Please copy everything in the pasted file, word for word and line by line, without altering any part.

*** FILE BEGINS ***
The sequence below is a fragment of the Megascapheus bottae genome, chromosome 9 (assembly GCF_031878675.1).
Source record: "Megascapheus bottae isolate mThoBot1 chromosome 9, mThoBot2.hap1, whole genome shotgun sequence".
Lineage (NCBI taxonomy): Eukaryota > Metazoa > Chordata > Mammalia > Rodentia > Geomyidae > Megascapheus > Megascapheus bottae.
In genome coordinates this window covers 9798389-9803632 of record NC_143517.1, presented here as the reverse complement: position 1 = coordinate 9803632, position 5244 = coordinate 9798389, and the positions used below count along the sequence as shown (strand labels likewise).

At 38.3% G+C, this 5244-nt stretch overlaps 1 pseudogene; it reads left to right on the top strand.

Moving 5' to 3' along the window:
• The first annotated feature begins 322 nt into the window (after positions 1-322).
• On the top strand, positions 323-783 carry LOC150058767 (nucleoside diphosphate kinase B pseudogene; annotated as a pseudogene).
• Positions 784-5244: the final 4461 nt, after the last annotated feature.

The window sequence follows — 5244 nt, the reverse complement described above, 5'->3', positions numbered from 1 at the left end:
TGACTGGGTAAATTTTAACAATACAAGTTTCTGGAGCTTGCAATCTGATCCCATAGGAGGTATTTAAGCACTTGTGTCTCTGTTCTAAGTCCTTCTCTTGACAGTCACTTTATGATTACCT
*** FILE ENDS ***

The sequence below is a fragment of the Megascapheus bottae genome, chromosome 9 (assembly GCF_031878675.1).
Source record: "Megascapheus bottae isolate mThoBot1 chromosome 9, mThoBot2.hap1, whole genome shotgun sequence".
Lineage (NCBI taxonomy): Eukaryota > Metazoa > Chordata > Mammalia > Rodentia > Geomyidae > Megascapheus > Megascapheus bottae.
In genome coordinates this window covers 9798389-9803632 of record NC_143517.1, presented here as the reverse complement: position 1 = coordinate 9803632, position 5244 = coordinate 9798389, and the positions used below count along the sequence as shown (strand labels likewise).

At 38.3% G+C, this 5244-nt stretch overlaps 1 pseudogene; it reads left to right on the top strand.

Moving 5' to 3' along the window:
• The first annotated feature begins 322 nt into the window (after positions 1-322).
• On the top strand, positions 323-783 carry LOC150058767 (nucleoside diphosphate kinase B pseudogene; annotated as a pseudogene).
• Positions 784-5244: the final 4461 nt, after the last annotated feature.

The window sequence follows — 5244 nt, the reverse complement described above, 5'->3', positions numbered from 1 at the left end:
TGACTGGGTAAATTTTAACAATACAAGTTTCTGGAGCTTGCAATCTGATCCCATAGGAGGTATTTAAGCACTTGTGTCTCTGTTCTAAGTCCTTCTCTTGACAGTCACTTTATGATTACCT